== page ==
The HEA report also compared colleges’ performance with other benchmarks, like the federal poverty line ($15,000 annual income for an individual), which is used to determine eligibility for benefits for government programs like subsidized health insurance and Medicaid. Incomes at the “vast majority” of colleges exceeded this cutoff, the report found, although 18 — nearly all of them for-profit schools offering nondegree certificate programs in beauty or hairstyling — had students with median incomes below that threshold.

Majors also matter, since those in science, technology, engineering and nursing typically lead to significantly higher salaries than majors in the arts or humanities. (Last year, HEA published a separate analysis of the college majors that pay the most.)

When comparing the earnings after college, students and families shouldn’t look at the data in a vacuum, said Kristina Dooley, a certified educational planner in Hudson, Ohio. Many schools where former students go on to be top earners have programs focusing on health sciences, technology or business, but that may not be what you want to study.

“Use it as one piece of information,” Ms. Dooley said.

She said that students shouldn’t rule out a college just because it wasn’t at the pinnacle of the income list. Do ask questions, though — like whether its career services office helps with setting up internships and making alumni connections to assist you in finding a good-paying job.

Amy S. Jasper, an independent educational consultant in Richmond, Va., said postgraduate income might matter more to students and families who had to get a loan for college. “How much debt do they want to incur?” she said. “That is something that needs to be taken into consideration.”

But, she said, the benefits of college are not just financial. “I’d like to think that picking the right school is also about becoming a better person and contributing to the world.”

Here are some questions and answers about college costs:

What colleges had the highest median incomes?

Marquee names, like most Ivy League schools, Stanford and the Massachusetts Institute of Technology, are heavily represented at the top of HEA’s analysis. Their students had median incomes of at least $90,000 a decade after enrollment. (A handful of for-profit schools, focused on careers like nursing and digital production, can be found there as well.) But the highest-earning colleges on the list? Samuel Merritt University, a nursing and health sciences school in Oakland, Calif., and the University of Health Sciences and Pharmacy in St. Louis, each with incomes above $129,000. You can see the data on the HEA website .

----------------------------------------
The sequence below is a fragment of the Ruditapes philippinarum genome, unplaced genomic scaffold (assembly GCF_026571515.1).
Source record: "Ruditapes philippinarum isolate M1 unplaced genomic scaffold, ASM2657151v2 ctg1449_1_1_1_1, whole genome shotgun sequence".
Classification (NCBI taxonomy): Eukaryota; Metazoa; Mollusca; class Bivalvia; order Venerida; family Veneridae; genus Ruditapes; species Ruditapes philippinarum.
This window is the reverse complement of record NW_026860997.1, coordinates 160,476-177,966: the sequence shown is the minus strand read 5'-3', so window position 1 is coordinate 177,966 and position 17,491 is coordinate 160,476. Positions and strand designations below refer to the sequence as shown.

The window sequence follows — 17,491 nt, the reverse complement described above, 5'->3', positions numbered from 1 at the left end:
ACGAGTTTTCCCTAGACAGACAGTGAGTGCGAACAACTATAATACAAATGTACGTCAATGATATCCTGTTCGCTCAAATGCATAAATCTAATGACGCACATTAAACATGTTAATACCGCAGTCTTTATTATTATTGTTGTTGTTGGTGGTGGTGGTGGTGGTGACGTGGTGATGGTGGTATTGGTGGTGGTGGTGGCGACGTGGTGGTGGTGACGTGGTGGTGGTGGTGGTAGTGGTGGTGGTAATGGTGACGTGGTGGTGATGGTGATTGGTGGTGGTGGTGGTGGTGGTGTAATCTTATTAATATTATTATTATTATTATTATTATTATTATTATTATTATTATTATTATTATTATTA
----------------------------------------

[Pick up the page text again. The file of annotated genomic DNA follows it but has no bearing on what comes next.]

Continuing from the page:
How much does college cost?

The average estimated “sticker” price for college — the published cost for tuition, fees, housing, meals, books and supplies, transportation and personal items — ranges from about $19,000 a year at a two-year community college to about $28,000 for in-state students at a public four-year university to almost $58,000 at a four-year private college, according to 2022-23 data from the College Board . Some students, however, may pay much less because of financial aid.

Are some college programs required to meet income benchmarks?

A federal “gainful employment” rule , which aims to make career programs more accountable, is scheduled to take effect in July. The new rule, which mostly affects for-profit schools but also applies to certificate programs at all types of colleges, requires schools to show that at least half of their graduates earn more than a typical high school graduate in their state and that their graduates have affordable student loan payments. Colleges that miss either benchmark must alert students that the school could lose access to federal financial aid. Schools that fail the same standard twice in three years will become ineligible for federal aid programs.

A Guide to Making Better Financial Moves

Making sense of your finances can be complicated. the tips below can help..

Credit card debt is rising, and shopping for a card with a lower interest rate can help you save money. Here are some things to know .

Whether you’re looking to make your home more energy-efficient, install solar panels or buy an electric car, this guide can help you save money and fight climate change .

Starting this year, some of the money in 529 college savings accounts can be used for retirement if it’s not needed for education. Here is how it works .

Are you trying to improve your credit profile? You can now choose to have your on-time rent payments reported to the credit bureaus  to enhance your score.

Americans’ credit card debt and late payments are rising, and card interest rates remain high, but many people lack a plan to pay down their debt. Here’s what you can do .

There are few challenges facing students more daunting than paying for college. This guide can help you make sense of it all .